LMM really began in November 2006. I had spent the previous two years doing a fair amount of touring with other bands, and assisting on a film score, all of which was really fabulous and fortunate to experience. That month, I turned down a bunch of work and created the first Learning Music album. For me, it was something very much apart from my professional musical experiences. I get paid mostly to create what other people hear or see, which I’m very lucky to do. When I set out to complete that first album, there was a deep spiritual need inside me, which I had been aware of for a long time, to create something more personal. The payoff, instead of a check, was the pleasure of handing to friends this little secret disc, weirdly wrapped up in reclaimed cardboard. LMM is a little different from that now, in that we actually sell subscriptions. I think I’m still in the process of learning what that means creatively. It’s also much different now because of all the support from John G and Vosotros. The first year, my audience was mostly my friends. Now I’m making music for people I’ve never met. And they’re paying for it! Part of me of course wants to only create what I think these people want to hear. Hopefully I will eventually be able to give them something that they never expected, but that’s really good for them. Sometimes I feel like I lack the confidence to do that, but then ultimately there’s no time for doubt.
Learning Music Monthly, the subscription-based, album-a-month music series from L.A.-based John Wood continues to grow from its initial launch four months ago. Produced in conjunction with CC-friendly label Vosotros, the latest installment of LMM is a video album, with Wood producing music to videos from ten different LA filmmakers after their creation – an inversion of the traditional approach to music videos.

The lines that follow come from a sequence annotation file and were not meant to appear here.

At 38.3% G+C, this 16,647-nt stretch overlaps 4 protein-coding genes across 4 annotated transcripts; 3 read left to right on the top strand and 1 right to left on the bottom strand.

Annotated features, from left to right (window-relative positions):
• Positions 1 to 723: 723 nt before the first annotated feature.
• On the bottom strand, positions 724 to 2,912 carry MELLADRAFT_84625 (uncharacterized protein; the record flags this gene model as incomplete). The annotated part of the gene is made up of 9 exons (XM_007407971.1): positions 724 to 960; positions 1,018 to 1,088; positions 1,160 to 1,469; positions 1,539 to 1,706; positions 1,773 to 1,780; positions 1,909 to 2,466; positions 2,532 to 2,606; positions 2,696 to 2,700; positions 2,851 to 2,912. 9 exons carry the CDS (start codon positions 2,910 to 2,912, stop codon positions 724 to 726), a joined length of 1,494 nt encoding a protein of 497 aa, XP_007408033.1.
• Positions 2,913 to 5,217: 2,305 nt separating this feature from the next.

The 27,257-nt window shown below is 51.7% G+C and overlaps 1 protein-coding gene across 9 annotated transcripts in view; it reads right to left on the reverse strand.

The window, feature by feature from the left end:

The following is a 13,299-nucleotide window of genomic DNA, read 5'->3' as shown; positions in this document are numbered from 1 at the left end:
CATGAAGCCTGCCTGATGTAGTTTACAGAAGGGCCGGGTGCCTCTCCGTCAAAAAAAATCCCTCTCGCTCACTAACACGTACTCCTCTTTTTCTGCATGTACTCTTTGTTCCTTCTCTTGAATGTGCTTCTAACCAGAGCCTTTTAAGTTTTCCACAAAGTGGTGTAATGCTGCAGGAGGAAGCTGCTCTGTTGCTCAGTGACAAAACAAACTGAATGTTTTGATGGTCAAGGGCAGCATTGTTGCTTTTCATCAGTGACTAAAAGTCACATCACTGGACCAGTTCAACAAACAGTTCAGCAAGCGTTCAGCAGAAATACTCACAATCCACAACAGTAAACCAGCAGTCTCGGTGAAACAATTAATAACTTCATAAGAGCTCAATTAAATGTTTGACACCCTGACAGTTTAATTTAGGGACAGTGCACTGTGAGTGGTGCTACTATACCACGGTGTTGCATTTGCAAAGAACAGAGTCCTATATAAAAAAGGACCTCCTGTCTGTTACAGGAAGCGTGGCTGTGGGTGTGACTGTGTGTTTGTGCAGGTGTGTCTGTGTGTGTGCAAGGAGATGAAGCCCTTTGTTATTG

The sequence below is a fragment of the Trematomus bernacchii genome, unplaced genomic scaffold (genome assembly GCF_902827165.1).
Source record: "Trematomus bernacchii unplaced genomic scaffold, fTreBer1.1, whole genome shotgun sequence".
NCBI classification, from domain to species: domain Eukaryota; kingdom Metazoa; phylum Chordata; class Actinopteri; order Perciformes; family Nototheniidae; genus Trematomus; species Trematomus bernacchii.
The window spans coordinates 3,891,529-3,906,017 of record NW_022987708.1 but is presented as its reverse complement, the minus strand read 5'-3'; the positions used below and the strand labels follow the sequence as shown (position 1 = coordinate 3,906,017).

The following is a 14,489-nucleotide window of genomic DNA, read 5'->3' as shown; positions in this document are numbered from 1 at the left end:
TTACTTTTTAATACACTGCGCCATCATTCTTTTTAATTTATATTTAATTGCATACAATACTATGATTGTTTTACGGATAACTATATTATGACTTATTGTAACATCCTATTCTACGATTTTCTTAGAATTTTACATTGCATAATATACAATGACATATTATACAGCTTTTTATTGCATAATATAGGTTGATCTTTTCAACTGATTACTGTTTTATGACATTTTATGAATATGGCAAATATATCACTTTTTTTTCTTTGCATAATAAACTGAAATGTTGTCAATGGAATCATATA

You can download (ZIP) silent versions of the films from the LMM website, stream the videos at a variety of destinations, or become a subscriber to access downloads of the videos (as well as the rest of the LMM music archive) in hi-quality formats. Subscriptions are tiered from a donation-based digital option to a $60 deluxe package and all the material is released under CC BY-NC-SA, allowing you to build upon and share the bevy of work created by LMM.Comments Off
Learning Music Monthly is a new subscription-based, album-a-month, musical series from L.A.-based musician John Wood. Launched yesterday in partnership with CC-friendly record label vosotros, Learning Music Monthly grows out of a previous and similar project that began as an album-a-month project for John Wood and his musical cohorts, resulting in releases that ranged from a record made entirely on a hand-held cassette recorder to “an autobiographical musical written by a robot.”
Building upon new methods of music distribution, LMM is being offered as a tiered subscription service that ranges from a donation-based digital option to a $60 package that includes, amongst other amenities, a handmade album delivered by mail each month, limited edition stickers, bonus albums from friends of LM, and a song written and recorded for you, delivered on your birthday. The band is also offering a lifetime VIP subscription, which includes a private performance anywhere in the world. From LMM:
Learning Music Monthly is a collaborative, subscription-based album-a-month series. As a subscriber, you receive a brand new full-length album of original music every month. You can choose to receive your monthly issues on CD (delivered to your mailbox in beautiful handmade packaging, with cover art by a different artist each issue), or in downloadable high-quality mp3 format. Subscribers also receive unlimited access to our online archive of music, including a newly re-mastered album from the original twelve Learning Music albums released each month. Additionally, you are invited to collaborate in the creation of Learning Music Monthly, with remixes, covers, and sound donations, regardless of whether you are a subscriber or not.
As one of the primary foci of Learning Music Monthly is collaboration, the website features numerous ways for the LM community to get involved. Found sounds, remixes, cover versions, and videos are all encouraged and LM has gone so far as to begin filling the section on their own, including audio stems for the first installment’s single Short Tempered. All of the material – from the original music to artwork to samples – is released under a CC BY-NC-SA license, an essential aspect of the project that makes this kind of digital collaboration legally sound and clear.
The project has just begun, so be sure to head over to the Learning Music Monthly homepage and learn more about what is happening. Similarly, the project has launched with a page at CASH Music, the CC-using music nonprofit “dedicated to improving the music experience for artists and listeners alike.”Comments Off